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Editorial: UNMH’s past shows informed consent vital

The National Institutes of Health is under fire for not fully informing parents of the risks inherent in its ongoing study of anemia treatment in premature infants.

As one of the 18 institutions administering the study, the University of New Mexico Health Sciences Center should be especially sensitive to that concern.

After all, this is the hospital that suffered a severe crisis in patient trust when one of its physicians modified the protocols for treating acute lymphoblastic leukemia, and neither the institution nor the parents of its young patients found out about it until two subordinates came forward with the troubling disclosures.

More than 10 years and tens of millions of settlement dollars later, UNM is now caught up in the allegations leveled by Washington, D.C.-based advocacy group Public Citizen against the NIH.

The group, founded by activist Ralph Nader in 1971, has asked U.S. Health and Human Services Secretary Kathleen Sebelius to stop recruitment for the new study, designed to find the best level of hemoglobin for transfusions in anemic, premature infants. The group contends the parental consent forms don’t adequately explain the risks of low hemoglobin transfusions.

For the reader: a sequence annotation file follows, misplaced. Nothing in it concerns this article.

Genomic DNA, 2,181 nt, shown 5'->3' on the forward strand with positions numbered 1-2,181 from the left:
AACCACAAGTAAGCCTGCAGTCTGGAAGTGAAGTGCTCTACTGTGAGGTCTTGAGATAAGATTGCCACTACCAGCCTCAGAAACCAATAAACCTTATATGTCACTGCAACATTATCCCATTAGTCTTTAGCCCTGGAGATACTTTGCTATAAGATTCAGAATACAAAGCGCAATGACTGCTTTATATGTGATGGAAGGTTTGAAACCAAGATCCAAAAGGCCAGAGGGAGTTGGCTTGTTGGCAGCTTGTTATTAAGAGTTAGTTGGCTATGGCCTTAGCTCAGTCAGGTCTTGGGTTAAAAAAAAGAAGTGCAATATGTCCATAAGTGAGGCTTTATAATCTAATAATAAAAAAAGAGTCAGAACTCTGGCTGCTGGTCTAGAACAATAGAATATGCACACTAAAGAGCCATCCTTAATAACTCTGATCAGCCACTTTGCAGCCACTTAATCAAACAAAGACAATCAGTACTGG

Around 900 infants will get the low levels.

The group is also challenging the consent forms used in NIH’s 2005-09 study of oxygen levels in treating very premature infants.

NIH has said review boards at the 18 institutions performing the hemoglobin study approved the consent forms. That may in fact prove to be sufficient.

But a review of the section that lays out risks is warranted, especially considering the age of the patients, the controversies facing NIH and the history of parental notification here.

UNM has said it will defer comment until NIH addresses the concerns publicly. But NIH appears loathe to revisit its decisions; on Wednesday, Health and Human Services called police to break up a Public Citizen news conference at its entrance.

The public – those paying for the study, and especially the parents of those infants involved in or being considered for involvement in the trials – deserves better, if not from NIH, then from front-line researchers.

This editorial first appeared in the Albuquerque Journal. It was written by members of the editorial board and is unsigned as it represents the opinion of the newspaper rather than the writers.

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